The closer terrorist acts hit us like the one that befell Paris on Friday, the fewer the arguments nationalist-populist politicians have to defend their Islamophobia. While this may not apply to all of Europe, especially to Eastern European countries like Hungary and Slovakia, it has come as a political blow to anti-immigration politicians in Finland.
What can you say and how would you interpret what Perussuomalaiset (PS)* head, Timo Soini, said after the Paris attacks?
“There is a danger that innocent people, who are escaping terror and terrorism would be related to [the Paris attacks],” he was quoted as saying in the national media.
President Sauli Niinistö and Minister of the Interior Petteri Orpo confirmed what Soini said.
Certainly one reason why Finland’s head of state and its ministers said what they did is because they are not only concerned about Isis-inspired terrorism in Europe but the homegrown kind that could spring from careless Islamophobic statements that could lead to deaths.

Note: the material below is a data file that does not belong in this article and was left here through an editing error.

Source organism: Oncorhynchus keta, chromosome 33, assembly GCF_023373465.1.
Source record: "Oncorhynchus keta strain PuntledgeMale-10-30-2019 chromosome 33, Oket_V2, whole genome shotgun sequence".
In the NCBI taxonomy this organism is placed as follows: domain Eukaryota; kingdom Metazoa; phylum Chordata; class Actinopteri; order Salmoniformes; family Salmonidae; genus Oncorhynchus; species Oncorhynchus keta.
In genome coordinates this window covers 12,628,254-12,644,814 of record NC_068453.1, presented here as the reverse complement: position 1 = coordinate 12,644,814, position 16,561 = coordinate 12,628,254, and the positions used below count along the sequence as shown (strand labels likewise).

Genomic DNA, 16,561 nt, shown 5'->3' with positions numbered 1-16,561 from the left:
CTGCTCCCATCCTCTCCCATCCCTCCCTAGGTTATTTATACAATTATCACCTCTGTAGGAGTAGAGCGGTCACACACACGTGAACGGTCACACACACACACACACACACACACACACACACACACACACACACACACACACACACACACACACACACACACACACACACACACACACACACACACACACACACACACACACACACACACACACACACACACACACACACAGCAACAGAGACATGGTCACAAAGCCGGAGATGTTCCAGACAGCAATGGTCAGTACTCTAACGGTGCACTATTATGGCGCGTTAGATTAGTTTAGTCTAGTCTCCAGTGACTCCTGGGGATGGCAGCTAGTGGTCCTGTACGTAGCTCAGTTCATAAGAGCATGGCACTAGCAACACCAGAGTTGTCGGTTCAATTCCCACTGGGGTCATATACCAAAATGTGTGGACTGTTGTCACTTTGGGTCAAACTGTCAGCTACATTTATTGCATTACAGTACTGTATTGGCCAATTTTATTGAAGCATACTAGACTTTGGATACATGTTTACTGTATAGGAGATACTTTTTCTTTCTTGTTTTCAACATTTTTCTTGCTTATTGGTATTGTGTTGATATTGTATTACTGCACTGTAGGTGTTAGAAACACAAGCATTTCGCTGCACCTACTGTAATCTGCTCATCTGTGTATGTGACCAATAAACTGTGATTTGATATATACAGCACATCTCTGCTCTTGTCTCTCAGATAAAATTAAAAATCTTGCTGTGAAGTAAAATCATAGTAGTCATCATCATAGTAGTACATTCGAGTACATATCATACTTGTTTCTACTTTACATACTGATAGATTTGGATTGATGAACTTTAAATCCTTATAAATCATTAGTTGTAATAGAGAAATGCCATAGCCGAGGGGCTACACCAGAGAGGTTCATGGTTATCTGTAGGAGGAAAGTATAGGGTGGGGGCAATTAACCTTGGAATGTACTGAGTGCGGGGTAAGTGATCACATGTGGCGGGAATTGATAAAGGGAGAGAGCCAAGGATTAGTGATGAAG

Words have consequences and can be easily turned into bullets and bombs.
But should we take Soini’s warning in earnest or does his statement reveal the power struggle in his party between politicians like MEP Jussi Halla-aho and himself?
We mustn’t forget that it was Soini who gave a political voice to xenophobes in his party.
If there is an apology that should be given to migrants and minorities in Finland, it should come from the PS and Soini.
It is ironic but as terrorism gets closer to us the clearer we some of us are able to distinguish between fact and anti-immigration fiction.
* The Finnish name of the Finns Party is the Perussuomalaiset (PS). The English-language names adopted by the PS, like True Finns or Finns Party, promote in our opinion nativist nationalism and xenophobia. We therefore prefer to use the Finnish name of the party on our postings.